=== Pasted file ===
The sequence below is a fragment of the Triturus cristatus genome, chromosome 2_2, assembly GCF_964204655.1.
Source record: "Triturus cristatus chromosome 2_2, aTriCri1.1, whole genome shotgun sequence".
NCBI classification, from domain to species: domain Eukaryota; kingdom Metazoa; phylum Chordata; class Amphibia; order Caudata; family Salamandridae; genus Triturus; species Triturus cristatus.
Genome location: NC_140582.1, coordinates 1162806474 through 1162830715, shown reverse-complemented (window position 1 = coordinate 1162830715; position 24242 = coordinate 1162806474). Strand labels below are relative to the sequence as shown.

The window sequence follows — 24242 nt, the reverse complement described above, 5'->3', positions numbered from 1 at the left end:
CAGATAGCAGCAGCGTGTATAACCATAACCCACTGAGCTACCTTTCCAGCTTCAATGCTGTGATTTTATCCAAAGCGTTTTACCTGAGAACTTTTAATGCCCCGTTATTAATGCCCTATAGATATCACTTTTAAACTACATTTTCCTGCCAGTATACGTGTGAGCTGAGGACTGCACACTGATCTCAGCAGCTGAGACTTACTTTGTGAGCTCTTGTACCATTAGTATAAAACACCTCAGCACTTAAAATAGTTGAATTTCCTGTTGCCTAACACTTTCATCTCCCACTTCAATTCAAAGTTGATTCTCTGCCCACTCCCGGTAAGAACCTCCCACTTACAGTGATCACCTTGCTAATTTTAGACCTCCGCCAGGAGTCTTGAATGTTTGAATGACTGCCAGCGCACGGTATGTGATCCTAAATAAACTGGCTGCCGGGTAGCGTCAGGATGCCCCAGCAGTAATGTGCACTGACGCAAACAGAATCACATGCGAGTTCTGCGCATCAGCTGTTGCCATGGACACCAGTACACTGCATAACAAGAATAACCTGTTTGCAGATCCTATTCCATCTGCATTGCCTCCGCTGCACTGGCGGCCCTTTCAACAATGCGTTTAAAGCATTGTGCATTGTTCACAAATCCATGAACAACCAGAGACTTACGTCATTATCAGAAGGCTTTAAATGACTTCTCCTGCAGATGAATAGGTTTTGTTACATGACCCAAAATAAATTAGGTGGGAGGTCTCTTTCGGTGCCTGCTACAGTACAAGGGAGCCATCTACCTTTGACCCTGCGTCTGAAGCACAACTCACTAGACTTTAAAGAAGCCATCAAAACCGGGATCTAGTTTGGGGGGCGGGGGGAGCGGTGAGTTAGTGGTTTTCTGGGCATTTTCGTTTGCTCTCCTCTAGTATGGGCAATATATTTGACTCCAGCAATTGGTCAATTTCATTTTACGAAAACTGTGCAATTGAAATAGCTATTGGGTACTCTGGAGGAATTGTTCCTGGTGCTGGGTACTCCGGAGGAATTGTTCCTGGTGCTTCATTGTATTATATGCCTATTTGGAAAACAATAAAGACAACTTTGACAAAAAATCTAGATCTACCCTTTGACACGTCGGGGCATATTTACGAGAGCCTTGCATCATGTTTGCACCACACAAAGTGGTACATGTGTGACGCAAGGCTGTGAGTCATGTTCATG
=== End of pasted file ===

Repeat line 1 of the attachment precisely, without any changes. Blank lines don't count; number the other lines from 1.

The sequence below is a fragment of the Triturus cristatus genome, chromosome 2_2, assembly GCF_964204655.1.